New fathers often feel excluded by their wife's attention to their newborn. This can lead to feelings of anger, sadness, and depression. Often times these feelings are expressed by either emotional or physical withdrawal. Many men (and women, too) aren't consciously aware of these feelings. It can be difficult to talk about these feelings even if they are aware of them. Especially in the early years, when most fathers are trying to find their place in their family, they may feel it would be a burden on the relationship to discuss the way they feel. They may even feel guilty for having them. Some men feel uncomfortable about having sex during pregnancy. They have fears they will be hurting the baby or their partner. Many men need to look at how they view their own bodies in relationship to the pregnancy. If during the pregnancy (this can also be true throughout the marriage), his partner agrees to accommodate his physical needs but isn't interested herself in love making, how should he feel? If he is enjoying himself and she isn't, should he feel guilty about this? Is this kind of sexuality ok?
Is sex necessary? For some couples, it is critical to have an active sex life. It serves as both a physical and emotional outlet for tension. For other couples, the fun and excitement they experience through sex is very important. While many couples need to have sexual intercourse to feel satisfied, other couples find cuddling and holding to suffice. At various times in a relationship, couples feel the need to put their sexuality on "hold" while they are working through other issues in their relationship or life.
There are many legitimate forms of lovemaking that we overlook. Stress and tension in life are often relieved by feelings of closeness and by holding and touching another human being (most often our partners). Kissing, massage, and mutual masturbation are all ways to fulfill physical desires we all normally need to express.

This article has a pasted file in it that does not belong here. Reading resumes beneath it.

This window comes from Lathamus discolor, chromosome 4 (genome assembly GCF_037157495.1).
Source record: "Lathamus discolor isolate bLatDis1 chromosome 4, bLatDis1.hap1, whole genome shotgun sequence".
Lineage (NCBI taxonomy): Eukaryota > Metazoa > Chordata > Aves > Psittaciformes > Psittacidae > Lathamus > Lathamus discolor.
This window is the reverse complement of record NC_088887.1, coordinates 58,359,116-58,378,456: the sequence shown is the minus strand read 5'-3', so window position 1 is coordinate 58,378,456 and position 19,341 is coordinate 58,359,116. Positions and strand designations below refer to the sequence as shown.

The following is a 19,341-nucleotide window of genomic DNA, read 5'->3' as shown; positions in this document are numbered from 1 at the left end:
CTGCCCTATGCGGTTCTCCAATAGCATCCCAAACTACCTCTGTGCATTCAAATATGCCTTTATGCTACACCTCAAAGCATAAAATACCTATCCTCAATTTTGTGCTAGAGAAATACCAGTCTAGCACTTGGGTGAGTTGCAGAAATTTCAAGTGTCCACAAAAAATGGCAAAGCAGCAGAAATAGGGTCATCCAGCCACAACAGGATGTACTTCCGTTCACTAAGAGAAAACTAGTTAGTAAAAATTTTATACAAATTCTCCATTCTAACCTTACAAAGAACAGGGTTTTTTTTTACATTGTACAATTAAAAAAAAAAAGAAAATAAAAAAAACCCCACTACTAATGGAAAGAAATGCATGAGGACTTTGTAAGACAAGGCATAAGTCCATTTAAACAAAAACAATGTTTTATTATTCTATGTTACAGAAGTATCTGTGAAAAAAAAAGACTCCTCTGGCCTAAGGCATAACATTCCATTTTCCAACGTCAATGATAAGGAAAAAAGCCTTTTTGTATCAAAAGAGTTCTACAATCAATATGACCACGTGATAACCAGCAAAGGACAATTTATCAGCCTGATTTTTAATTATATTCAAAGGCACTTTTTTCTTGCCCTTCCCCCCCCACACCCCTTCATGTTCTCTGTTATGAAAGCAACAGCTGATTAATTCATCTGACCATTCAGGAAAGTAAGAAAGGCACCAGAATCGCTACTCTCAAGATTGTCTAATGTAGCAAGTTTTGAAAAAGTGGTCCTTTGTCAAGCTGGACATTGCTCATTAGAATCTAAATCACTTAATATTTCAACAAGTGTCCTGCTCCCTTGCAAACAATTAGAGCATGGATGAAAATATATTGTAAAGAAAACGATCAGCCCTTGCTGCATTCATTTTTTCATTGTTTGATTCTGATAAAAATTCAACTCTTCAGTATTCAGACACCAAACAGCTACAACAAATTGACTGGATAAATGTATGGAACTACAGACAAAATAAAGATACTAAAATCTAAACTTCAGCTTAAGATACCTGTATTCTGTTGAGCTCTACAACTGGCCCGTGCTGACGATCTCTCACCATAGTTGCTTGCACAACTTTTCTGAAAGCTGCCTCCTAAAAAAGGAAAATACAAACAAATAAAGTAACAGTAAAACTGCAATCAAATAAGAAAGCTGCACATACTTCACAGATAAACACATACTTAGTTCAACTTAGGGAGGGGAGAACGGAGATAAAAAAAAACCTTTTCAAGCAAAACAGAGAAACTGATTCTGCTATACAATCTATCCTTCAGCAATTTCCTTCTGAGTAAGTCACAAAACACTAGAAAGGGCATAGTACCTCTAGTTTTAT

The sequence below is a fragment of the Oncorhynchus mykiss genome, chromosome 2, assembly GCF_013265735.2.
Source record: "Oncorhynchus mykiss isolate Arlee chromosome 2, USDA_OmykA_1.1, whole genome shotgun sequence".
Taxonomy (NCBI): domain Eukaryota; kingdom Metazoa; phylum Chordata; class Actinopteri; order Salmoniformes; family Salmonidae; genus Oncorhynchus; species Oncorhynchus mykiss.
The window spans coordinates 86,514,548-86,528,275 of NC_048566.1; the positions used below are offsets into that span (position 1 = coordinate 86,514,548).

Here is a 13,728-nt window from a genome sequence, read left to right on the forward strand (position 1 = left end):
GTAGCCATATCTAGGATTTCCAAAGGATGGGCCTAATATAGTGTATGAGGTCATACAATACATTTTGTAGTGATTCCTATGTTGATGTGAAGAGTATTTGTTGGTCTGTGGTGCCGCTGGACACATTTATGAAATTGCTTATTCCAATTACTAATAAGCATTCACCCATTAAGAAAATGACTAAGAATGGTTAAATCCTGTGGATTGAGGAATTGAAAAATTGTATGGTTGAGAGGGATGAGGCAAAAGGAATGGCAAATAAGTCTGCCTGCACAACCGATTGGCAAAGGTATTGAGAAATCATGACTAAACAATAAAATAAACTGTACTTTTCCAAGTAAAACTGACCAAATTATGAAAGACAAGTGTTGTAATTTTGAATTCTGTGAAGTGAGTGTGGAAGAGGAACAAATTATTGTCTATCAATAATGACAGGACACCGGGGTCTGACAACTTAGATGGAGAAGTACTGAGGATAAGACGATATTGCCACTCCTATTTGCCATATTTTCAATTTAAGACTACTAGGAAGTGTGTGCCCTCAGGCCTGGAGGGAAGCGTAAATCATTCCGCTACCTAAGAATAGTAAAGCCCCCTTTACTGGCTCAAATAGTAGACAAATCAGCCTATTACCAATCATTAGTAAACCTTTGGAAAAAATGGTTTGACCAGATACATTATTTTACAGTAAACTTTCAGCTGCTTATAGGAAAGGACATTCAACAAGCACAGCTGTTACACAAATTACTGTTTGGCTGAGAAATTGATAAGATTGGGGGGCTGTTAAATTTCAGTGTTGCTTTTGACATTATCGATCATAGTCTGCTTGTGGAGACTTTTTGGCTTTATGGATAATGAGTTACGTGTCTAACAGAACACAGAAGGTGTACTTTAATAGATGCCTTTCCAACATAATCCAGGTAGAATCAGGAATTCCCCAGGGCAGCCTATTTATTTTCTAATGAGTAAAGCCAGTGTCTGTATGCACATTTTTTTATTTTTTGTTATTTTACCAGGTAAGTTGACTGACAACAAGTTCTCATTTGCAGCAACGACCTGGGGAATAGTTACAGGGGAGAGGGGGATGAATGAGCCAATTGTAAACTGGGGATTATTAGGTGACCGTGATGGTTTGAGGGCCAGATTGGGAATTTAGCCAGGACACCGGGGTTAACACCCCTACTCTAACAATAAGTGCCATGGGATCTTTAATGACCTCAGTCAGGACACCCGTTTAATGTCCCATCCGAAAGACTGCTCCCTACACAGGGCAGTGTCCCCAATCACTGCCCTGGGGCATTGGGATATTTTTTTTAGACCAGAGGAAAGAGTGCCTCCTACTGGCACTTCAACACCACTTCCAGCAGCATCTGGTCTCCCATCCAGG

Through working with the sexuality in our marriages we learn about so many things: our needs for closeness and intimacy, our own desires, and our own bodies. By discussing these feelings with our partners we gain perspective and develop emotional maturity. We learn that our sexual desires and needs can be a doorway to a deeper understanding of our partners and ourselves.
For Further self-reflection and discussion:
- How has the sexuality in your relationship changed from before you had a child?
- Do you know other dads or men with whom you can talk about your sexual feelings in your marriage?
- How important is the sexual relationship in your marriage to you?
Bruce Linton, Ph.D. is founder and director of the Fathers' Forum programs for expectant and new fathers. He is a former contributing editor to "Full-Time-Dads" magazines, and columnist for Parents' News in San Francisco, California. He is the author of Finding Time for Fatherhood (Berkeley Hills Books, 2000). Bruce is a licensed Marriage and Family Therapists and received his doctorate for his research on men's development as fathers.
Copyright © Bruce Linton. Permission to republish granted to Pregnancy.org, LLC.